Exploring cheerfulness as a theme and structuring element in the work of major artists, Timothy Hampton (Comparative Literature and French) casts new light on literary history, the intersections of culture and psychology, and the history of emotions.
What might behaviorism, that debunked school of psychology, tell us about literature? Joshua Gang argues for its enormous critical value for thinking about why language is so good at creating illusions of mental life.
What happens when we talk? Michael Lucey offers a linguistic anthropological analysis of Proust’s In Search of Lost Time.
The humanities, underfunded and popularly devalued, seem to be in a perpetual state of crisis. Paul Reitter and Chad Wellmon show how the modern humanistic disciplines made crisis a core part of their project.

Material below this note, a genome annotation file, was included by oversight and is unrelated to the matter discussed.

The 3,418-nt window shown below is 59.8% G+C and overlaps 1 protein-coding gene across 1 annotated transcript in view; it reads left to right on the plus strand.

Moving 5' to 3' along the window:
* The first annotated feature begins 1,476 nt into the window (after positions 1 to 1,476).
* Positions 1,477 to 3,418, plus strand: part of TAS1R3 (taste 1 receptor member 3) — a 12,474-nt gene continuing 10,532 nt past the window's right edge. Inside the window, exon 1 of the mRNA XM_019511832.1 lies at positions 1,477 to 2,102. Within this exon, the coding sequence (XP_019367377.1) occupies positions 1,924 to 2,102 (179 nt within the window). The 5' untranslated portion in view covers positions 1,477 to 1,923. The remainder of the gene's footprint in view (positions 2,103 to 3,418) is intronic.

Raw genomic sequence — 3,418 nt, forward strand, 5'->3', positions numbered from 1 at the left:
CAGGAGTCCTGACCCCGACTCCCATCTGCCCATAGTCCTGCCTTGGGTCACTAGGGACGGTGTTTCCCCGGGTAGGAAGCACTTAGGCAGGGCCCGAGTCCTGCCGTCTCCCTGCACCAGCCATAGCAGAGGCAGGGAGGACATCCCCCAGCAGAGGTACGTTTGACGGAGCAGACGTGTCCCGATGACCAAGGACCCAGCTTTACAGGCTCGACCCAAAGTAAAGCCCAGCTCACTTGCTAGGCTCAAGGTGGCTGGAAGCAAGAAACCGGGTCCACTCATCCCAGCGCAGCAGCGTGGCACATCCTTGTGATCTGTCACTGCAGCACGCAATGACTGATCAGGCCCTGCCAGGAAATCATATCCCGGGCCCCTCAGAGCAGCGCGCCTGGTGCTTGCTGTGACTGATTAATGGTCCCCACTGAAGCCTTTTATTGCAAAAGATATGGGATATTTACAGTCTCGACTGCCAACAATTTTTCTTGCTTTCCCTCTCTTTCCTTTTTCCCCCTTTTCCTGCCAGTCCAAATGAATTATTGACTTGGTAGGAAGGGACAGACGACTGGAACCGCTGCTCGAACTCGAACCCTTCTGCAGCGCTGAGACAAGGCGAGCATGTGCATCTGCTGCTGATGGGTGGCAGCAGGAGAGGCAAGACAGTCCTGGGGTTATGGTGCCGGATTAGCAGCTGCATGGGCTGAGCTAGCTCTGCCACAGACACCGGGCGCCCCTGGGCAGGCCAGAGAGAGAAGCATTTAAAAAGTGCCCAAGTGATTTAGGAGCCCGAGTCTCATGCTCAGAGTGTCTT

Li Wai-yee and Siep Stuurman explore the Eastern and Western roots of the notion that all the world’s inhabitants — regardless of ethnic origin, native place, or status — constitute a single human community.
Scholars and intellectuals share their perspectives on the trajectory of Ukrainian culture over the longer arc of history and in the contemporary post-Soviet era.
How do new and emerging forms of media shape perceptions of China’s complex contemporary reality? Panelists explore how various media platforms affect public opinion about China, both within and outside the Sinosphere.
Asking how essential democratic values can be adapted and deployed within a Chinese context, panelists respond to the groundbreaking work of Ci Jiwei, author of the 2019 book Democracy in China: The Coming Crisis.
SanSan Kwan explores how dance — based in body-to-body interaction on the stage — serves as a revelatory site, and ultimately carries the potential to model everyday encounters across difference in the world.
Margaret Guerrero and David Siegfried, directors of foundation relations and corporate philanthropy at UC Berkeley, discuss how to approach private foundations for research support in the arts and humanities.